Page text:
Wednesday, November 07, 2018



Sophocles, Antigone 951-954 (tr. Hugh Lloyd-Jones):
But the power of fate is strange; neither wealth nor martial valour, nor a wall, nor black ships crashing through the sea can escape it.

ἀλλ᾿ ἁ μοιριδία τις δύνασις δεινά·
οὔτ᾿ ἄν νιν ὄλβος οὔτ᾿ Ἄρης,
οὐ πύργος, οὐχ ἁλίκτυποι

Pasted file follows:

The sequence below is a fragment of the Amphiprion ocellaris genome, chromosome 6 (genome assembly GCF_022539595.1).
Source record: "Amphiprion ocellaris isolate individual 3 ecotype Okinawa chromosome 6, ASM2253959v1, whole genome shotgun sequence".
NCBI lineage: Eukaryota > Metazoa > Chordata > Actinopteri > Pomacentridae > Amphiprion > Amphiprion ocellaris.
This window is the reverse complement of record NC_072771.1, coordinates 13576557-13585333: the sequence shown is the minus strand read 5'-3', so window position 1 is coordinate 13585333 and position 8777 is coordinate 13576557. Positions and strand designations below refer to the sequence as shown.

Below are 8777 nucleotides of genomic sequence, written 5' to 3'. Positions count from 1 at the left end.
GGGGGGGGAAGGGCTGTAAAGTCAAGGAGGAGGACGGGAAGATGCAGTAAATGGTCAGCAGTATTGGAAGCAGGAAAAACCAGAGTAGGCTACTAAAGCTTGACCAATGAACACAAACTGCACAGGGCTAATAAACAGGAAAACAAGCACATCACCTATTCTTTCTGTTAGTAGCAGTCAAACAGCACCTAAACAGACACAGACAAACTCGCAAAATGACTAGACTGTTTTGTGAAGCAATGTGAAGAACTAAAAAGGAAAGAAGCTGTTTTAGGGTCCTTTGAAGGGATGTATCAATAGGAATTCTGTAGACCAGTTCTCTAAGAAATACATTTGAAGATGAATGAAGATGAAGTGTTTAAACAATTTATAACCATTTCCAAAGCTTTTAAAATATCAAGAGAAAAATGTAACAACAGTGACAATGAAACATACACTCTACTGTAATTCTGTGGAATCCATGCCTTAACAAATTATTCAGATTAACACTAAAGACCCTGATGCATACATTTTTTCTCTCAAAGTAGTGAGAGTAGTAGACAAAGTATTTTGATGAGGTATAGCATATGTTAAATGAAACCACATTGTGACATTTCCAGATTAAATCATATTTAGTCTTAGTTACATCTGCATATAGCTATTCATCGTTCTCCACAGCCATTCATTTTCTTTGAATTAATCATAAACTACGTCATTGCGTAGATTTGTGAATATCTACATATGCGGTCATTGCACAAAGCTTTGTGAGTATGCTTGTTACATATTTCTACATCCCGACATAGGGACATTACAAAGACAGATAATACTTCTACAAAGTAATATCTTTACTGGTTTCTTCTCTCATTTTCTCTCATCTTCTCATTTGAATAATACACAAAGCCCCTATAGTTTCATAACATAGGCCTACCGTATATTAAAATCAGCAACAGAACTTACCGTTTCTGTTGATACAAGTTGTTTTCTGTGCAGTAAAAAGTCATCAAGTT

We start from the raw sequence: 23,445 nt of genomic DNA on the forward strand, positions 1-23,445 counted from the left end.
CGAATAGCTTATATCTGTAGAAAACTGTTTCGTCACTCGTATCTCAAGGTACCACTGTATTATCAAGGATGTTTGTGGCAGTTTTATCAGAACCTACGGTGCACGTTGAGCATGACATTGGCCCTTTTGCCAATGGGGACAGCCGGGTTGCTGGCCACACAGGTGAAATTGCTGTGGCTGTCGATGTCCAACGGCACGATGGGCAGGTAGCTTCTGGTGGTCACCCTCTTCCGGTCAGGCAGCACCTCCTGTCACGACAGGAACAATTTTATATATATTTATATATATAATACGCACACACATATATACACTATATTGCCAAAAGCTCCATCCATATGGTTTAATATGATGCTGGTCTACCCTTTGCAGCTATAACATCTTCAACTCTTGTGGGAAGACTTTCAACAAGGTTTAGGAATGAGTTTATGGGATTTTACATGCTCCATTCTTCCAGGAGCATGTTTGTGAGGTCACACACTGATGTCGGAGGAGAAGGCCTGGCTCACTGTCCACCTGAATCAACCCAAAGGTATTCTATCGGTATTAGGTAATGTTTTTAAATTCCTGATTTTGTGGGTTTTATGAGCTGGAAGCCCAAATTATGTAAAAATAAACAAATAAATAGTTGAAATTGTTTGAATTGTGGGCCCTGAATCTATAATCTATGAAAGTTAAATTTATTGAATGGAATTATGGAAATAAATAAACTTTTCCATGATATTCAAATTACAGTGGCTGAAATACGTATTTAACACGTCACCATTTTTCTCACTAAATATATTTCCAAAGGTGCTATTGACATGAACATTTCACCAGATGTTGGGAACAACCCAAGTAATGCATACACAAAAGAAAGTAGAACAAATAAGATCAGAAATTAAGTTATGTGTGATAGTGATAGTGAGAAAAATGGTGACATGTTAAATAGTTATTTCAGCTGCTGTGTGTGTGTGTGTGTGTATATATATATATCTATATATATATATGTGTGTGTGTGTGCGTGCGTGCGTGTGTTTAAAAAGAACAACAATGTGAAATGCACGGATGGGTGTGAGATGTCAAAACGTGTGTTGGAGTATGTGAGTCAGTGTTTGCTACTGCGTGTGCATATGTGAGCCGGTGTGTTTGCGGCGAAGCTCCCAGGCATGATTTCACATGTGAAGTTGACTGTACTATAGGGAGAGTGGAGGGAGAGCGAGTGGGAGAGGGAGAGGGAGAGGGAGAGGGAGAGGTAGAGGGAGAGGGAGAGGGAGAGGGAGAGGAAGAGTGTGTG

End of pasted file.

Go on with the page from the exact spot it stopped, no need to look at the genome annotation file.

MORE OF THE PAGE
κελαιναὶ νᾶες ἐκφύγοιεν.
Commentators compare Bacchylides, fragment 24 (tr. David A. Campbell):
But mortals are not free to choose prosperity nor stubborn war nor all-destroying civil strife: Destiny, giver of all things, moves a cloud now over this land, now over that.

θνατοῖσι δ᾿ οὐκ αὐθαίρετοι
οὔτ᾿ ὄλβος οὔτ᾿ ἄκναμπτος Ἄρης
οὔτε πάμφθερσις στάσις,
ἀλλ᾿ ἐπιχρίμπτει νέφος ἄλλοτ᾿ ἐπ᾿ ἄλλαν
γαῖαν ἁ πάνδωρος Αἶσα.

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